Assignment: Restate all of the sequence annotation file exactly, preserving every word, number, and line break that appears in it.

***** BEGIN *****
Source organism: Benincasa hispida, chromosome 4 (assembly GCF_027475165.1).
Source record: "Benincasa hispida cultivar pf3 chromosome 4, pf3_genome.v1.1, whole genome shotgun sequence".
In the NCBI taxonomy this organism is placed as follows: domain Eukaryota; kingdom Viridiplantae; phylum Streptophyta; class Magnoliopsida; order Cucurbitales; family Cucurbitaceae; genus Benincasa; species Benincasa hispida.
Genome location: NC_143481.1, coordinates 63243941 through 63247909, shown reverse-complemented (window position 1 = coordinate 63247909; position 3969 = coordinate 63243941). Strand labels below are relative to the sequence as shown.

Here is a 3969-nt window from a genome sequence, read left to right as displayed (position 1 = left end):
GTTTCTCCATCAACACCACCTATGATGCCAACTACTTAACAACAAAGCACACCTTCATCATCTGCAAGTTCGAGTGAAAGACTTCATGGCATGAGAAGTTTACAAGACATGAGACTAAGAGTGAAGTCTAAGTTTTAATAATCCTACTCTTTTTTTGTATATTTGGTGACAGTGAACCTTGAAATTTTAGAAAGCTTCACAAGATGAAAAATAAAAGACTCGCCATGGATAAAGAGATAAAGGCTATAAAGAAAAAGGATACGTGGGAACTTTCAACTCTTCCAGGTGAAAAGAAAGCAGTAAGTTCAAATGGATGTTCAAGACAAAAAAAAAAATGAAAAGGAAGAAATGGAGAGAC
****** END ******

Source organism: Benincasa hispida, chromosome 4 (assembly GCF_027475165.1).
Source record: "Benincasa hispida cultivar pf3 chromosome 4, pf3_genome.v1.1, whole genome shotgun sequence".
In the NCBI taxonomy this organism is placed as follows: domain Eukaryota; kingdom Viridiplantae; phylum Streptophyta; class Magnoliopsida; order Cucurbitales; family Cucurbitaceae; genus Benincasa; species Benincasa hispida.
Genome location: NC_143481.1, coordinates 63243941 through 63247909, shown reverse-complemented (window position 1 = coordinate 63247909; position 3969 = coordinate 63243941). Strand labels below are relative to the sequence as shown.

Here is a 3969-nt window from a genome sequence, read left to right as displayed (position 1 = left end):
GTTTCTCCATCAACACCACCTATGATGCCAACTACTTAACAACAAAGCACACCTTCATCATCTGCAAGTTCGAGTGAAAGACTTCATGGCATGAGAAGTTTACAAGACATGAGACTAAGAGTGAAGTCTAAGTTTTAATAATCCTACTCTTTTTTTGTATATTTGGTGACAGTGAACCTTGAAATTTTAGAAAGCTTCACAAGATGAAAAATAAAAGACTCGCCATGGATAAAGAGATAAAGGCTATAAAGAAAAAGGATACGTGGGAACTTTCAACTCTTCCAGGTGAAAAGAAAGCAGTAAGTTCAAATGGATGTTCAAGACAAAAAAAAAAATGAAAAGGAAGAAATGGAGAGAC